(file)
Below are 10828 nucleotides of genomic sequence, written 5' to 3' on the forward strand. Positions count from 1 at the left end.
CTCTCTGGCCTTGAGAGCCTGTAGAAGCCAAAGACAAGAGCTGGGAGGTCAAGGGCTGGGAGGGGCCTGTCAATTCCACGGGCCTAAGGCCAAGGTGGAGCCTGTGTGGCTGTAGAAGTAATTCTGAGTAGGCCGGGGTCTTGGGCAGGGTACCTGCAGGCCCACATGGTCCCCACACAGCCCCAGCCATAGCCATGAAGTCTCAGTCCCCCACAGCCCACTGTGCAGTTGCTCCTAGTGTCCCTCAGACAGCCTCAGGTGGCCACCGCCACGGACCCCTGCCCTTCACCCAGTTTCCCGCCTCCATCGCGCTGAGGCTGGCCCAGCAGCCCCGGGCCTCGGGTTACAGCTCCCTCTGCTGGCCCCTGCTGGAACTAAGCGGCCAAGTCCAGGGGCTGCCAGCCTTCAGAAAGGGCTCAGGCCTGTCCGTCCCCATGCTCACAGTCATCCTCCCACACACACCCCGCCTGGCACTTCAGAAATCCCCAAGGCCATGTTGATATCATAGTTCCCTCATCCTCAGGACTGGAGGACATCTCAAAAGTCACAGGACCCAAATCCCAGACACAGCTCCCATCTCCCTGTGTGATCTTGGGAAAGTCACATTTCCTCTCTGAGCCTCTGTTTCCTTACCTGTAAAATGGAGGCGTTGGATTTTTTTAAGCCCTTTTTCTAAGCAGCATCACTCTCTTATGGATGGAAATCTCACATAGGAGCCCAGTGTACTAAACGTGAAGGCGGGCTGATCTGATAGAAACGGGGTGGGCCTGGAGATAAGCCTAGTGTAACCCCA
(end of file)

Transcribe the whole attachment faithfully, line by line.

Below are 10828 nucleotides of genomic sequence, written 5' to 3' on the forward strand. Positions count from 1 at the left end.
CTCTCTGGCCTTGAGAGCCTGTAGAAGCCAAAGACAAGAGCTGGGAGGTCAAGGGCTGGGAGGGGCCTGTCAATTCCACGGGCCTAAGGCCAAGGTGGAGCCTGTGTGGCTGTAGAAGTAATTCTGAGTAGGCCGGGGTCTTGGGCAGGGTACCTGCAGGCCCACATGGTCCCCACACAGCCCCAGCCATAGCCATGAAGTCTCAGTCCCCCACAGCCCACTGTGCAGTTGCTCCTAGTGTCCCTCAGACAGCCTCAGGTGGCCACCGCCACGGACCCCTGCCCTTCACCCAGTTTCCCGCCTCCATCGCGCTGAGGCTGGCCCAGCAGCCCCGGGCCTCGGGTTACAGCTCCCTCTGCTGGCCCCTGCTGGAACTAAGCGGCCAAGTCCAGGGGCTGCCAGCCTTCAGAAAGGGCTCAGGCCTGTCCGTCCCCATGCTCACAGTCATCCTCCCACACACACCCCGCCTGGCACTTCAGAAATCCCCAAGGCCATGTTGATATCATAGTTCCCTCATCCTCAGGACTGGAGGACATCTCAAAAGTCACAGGACCCAAATCCCAGACACAGCTCCCATCTCCCTGTGTGATCTTGGGAAAGTCACATTTCCTCTCTGAGCCTCTGTTTCCTTACCTGTAAAATGGAGGCGTTGGATTTTTTTAAGCCCTTTTTCTAAGCAGCATCACTCTCTTATGGATGGAAATCTCACATAGGAGCCCAGTGTACTAAACGTGAAGGCGGGCTGATCTGATAGAAACGGGGTGGGCCTGGAGATAAGCCTAGTGTAACCCCA